The Energy Saving Trust website has general energy saving advice and useful information on a range of energy efficiency improvements. More specific advice on home energy efficiency improvements, based on where you live, is now provided through the Government’s Simple Energy Advice service.
In response to the recent rise in energy costs, in early 2022 our friends at Low Carbon West Oxford compiled a helpful checklist of “energy-busting tips” that can help save money and cut emissions.
The Low Carbon Hub’s Warmer Winter Checklist similarly includes lots of advice including long and short-term actions you can take as well as direction for where to get further support.
Better Housing Better Health is a free service, supported by Oxfordshire County Council, that provides a single point of contact for expert advice to improve the energy efficiency of your home, reduce energy consumption, manage energy bills, and give you better home comfort. Their experienced team provides tailored solutions to meet a home’s specific circumstances including switching energy suppliers, signing up to the Priority Services Register, and accessing funding. Some Oxfordshire residents can also benefit from an additional free home visit, where a specially trained advisor offers impartial advice to ensure more suitable housing conditions and reduce housing-related health issues. To speak to the team visit www.bhbh.org.uk or call 0800 107 0044. Better Housing Better Health have also compiled a list of ‘quick wins’ on saving energy, see: https://www.bhbh.org.uk/10-quick-wins-to-save-energy/.
No-cost energy saving measures
There are some simple actions householders can take which don’t cost money or involve a landlord. Most are simple behaviour changes such as switching off lights and appliances when not needed, using heating or boiler controls more effectively, using the washing machine at lower temperatures, and monitoring your energy use by taking regular meter readings. You can find more information on energy saving ‘quick wins’ and advice on understanding your energy bill on the Energy Saving Trust’s website and on Low Carbon West Oxford’s “energy-busting tips” checklist.
Low-cost energy saving measures
Examples include: fitting thermostatic radiator valves; using radiator reflective foil; draught-proofing; ensuring you have an insulation jacket around a hot water tank; using low energy- lightbulbs; choosing energy efficient appliances; fitting thick curtains and using an energy display monitor (smart meter).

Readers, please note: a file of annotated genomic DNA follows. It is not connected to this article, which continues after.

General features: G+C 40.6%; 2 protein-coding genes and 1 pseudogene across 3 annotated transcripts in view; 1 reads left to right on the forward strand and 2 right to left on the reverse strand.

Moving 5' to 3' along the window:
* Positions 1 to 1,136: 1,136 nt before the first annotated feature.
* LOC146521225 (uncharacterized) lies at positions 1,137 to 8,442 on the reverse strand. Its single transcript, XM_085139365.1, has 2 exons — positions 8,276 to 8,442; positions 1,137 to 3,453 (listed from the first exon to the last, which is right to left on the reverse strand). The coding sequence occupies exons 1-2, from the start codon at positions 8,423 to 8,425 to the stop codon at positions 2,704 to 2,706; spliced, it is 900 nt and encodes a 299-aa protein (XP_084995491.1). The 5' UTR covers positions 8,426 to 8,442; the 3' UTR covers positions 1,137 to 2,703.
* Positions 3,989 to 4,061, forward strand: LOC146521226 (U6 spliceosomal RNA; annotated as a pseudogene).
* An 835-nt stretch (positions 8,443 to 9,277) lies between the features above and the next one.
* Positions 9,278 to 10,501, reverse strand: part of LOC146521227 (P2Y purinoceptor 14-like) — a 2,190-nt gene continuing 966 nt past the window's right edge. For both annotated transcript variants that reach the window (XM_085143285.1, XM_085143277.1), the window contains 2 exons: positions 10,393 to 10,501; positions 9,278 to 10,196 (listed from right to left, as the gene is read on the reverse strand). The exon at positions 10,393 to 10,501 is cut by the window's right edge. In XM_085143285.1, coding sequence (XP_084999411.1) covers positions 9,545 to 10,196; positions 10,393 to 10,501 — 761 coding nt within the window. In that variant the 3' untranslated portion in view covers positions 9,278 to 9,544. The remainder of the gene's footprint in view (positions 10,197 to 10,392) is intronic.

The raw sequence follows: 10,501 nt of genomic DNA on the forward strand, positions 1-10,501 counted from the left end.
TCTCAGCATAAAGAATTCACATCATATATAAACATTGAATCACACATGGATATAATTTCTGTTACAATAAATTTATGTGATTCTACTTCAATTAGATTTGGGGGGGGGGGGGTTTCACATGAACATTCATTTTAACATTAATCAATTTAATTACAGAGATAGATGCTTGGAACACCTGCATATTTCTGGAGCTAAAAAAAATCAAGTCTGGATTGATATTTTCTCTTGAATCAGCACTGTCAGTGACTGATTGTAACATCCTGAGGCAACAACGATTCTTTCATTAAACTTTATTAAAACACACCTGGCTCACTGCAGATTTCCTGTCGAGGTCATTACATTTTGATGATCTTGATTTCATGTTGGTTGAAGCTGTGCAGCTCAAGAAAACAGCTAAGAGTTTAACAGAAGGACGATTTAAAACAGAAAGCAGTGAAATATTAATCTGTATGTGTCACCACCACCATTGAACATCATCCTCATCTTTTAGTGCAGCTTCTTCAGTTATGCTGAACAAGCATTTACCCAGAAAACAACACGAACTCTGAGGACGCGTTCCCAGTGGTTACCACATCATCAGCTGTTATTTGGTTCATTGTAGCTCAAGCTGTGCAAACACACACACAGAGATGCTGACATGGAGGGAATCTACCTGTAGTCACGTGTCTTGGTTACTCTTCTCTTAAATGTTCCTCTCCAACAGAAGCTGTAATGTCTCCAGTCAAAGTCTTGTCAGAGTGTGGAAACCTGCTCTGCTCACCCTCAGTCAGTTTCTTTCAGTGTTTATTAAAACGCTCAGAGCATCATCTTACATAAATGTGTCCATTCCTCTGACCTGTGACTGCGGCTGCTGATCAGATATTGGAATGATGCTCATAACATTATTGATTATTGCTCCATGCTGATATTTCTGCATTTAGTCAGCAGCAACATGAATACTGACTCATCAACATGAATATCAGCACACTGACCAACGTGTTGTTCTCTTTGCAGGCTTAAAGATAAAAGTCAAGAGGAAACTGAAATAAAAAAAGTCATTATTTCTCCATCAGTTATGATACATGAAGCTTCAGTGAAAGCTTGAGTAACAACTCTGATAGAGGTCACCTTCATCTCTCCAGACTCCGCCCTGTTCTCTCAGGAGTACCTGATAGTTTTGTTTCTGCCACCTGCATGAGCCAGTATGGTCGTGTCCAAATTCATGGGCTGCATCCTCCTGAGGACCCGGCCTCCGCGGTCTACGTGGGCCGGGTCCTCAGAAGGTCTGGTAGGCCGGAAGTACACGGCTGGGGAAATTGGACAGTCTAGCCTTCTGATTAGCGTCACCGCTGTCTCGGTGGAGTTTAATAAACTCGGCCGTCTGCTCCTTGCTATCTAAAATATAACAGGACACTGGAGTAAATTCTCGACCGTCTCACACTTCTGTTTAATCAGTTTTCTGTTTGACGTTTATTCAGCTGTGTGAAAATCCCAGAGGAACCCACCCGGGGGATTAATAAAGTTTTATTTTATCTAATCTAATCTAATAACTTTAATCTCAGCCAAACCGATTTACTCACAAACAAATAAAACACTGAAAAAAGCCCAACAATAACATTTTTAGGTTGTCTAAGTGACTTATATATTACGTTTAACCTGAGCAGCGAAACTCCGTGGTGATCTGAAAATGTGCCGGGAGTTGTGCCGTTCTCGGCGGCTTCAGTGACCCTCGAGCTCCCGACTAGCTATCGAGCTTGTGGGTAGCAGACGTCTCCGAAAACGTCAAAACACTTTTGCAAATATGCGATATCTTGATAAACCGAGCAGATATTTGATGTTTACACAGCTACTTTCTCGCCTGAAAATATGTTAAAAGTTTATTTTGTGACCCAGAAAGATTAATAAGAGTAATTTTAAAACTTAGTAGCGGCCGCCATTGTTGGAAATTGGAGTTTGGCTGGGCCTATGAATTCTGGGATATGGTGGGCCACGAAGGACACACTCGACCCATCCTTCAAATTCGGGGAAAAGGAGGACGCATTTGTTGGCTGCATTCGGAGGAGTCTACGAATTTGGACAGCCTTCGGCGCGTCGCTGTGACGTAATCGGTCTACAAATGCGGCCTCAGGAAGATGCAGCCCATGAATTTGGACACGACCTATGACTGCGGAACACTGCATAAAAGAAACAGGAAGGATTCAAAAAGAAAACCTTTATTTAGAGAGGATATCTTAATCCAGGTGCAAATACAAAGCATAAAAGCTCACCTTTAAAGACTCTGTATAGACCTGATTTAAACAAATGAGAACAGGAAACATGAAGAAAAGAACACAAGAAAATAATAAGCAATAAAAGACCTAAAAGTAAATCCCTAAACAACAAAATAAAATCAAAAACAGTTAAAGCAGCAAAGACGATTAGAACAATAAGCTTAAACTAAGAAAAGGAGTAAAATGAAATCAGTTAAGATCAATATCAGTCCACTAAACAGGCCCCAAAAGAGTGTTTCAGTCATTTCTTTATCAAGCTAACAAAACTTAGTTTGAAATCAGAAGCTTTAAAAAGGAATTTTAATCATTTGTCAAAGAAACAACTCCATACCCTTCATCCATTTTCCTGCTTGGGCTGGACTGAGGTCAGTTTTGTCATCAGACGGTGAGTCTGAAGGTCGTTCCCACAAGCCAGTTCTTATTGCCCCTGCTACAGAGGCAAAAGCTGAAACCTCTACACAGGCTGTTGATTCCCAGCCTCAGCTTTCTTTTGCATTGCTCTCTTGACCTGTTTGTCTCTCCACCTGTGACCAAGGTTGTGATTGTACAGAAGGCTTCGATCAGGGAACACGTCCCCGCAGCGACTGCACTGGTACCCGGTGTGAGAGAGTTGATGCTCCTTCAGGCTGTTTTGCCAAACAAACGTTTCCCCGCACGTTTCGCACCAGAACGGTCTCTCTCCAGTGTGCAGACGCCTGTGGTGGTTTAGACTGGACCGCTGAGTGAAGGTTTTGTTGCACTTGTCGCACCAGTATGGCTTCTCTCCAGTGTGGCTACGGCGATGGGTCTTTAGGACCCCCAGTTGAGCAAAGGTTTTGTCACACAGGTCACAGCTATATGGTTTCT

Draught-proofing is one of the cheapest and most effective ways of saving energy in any type of building. See Energy Saving Trust advice here and Low Carbon West Oxford’s “energy-busting tips” checklist for further suggestions and guidance.
Higher cost energy efficiency measures
Increasing the energy efficiency of your house will mean you use less energy to heat and power your home, and can also reduce any condensation and mould problems. The most effective measures are loft and cavity wall insulation, an energy efficient condensing boiler and installing double-glazing. You can find out more about the range of energy efficiency measures on the Government’s Simple Energy Advice website.
Switching energy suppliers
The variety of energy tariffs can be confusing but it’s worth checking with your supplier that you are on the most appropriate option – they are required to tell you if you are on their cheapest tariff. An even cheaper tariff might be available with an alternative supplier.
And if you want the energy you use to be green, there are a growing number of companies offering clean energy from renewable sources (e.g. wind, solar, water). Compared with electricity generated by burning fossil fuels, clean power has far less impact in terms of climate change and air pollution. For help with switching, visit the Oxford Big Clean Switch, supported by LCON and other Oxford organisations.
In addition, Citizens Advice can assist with general problems with your energy bills, if your supplier cannot help.
Finally, if you live in rented accommodation, many structural energy efficiency improvements are the landlord’s responsibility. Oxford City Council’s website gives information on energy efficiency in the private rented sector and legal requirements.
Join our Housewarming programme
And if you are looking to make longer-term improvements to your home, take a look at our comprehensive Housewarming guides and/ or join us at any or all of our monthly ‘Housewarmings’. Housewarmings are structured meetings with our ‘Housewarming Group’ network. Everyone who lives in North Oxford is warmly invited. You can find out more on our website, including dates and specific topics, and how to book your place. Please spread the word among friends and neighbours!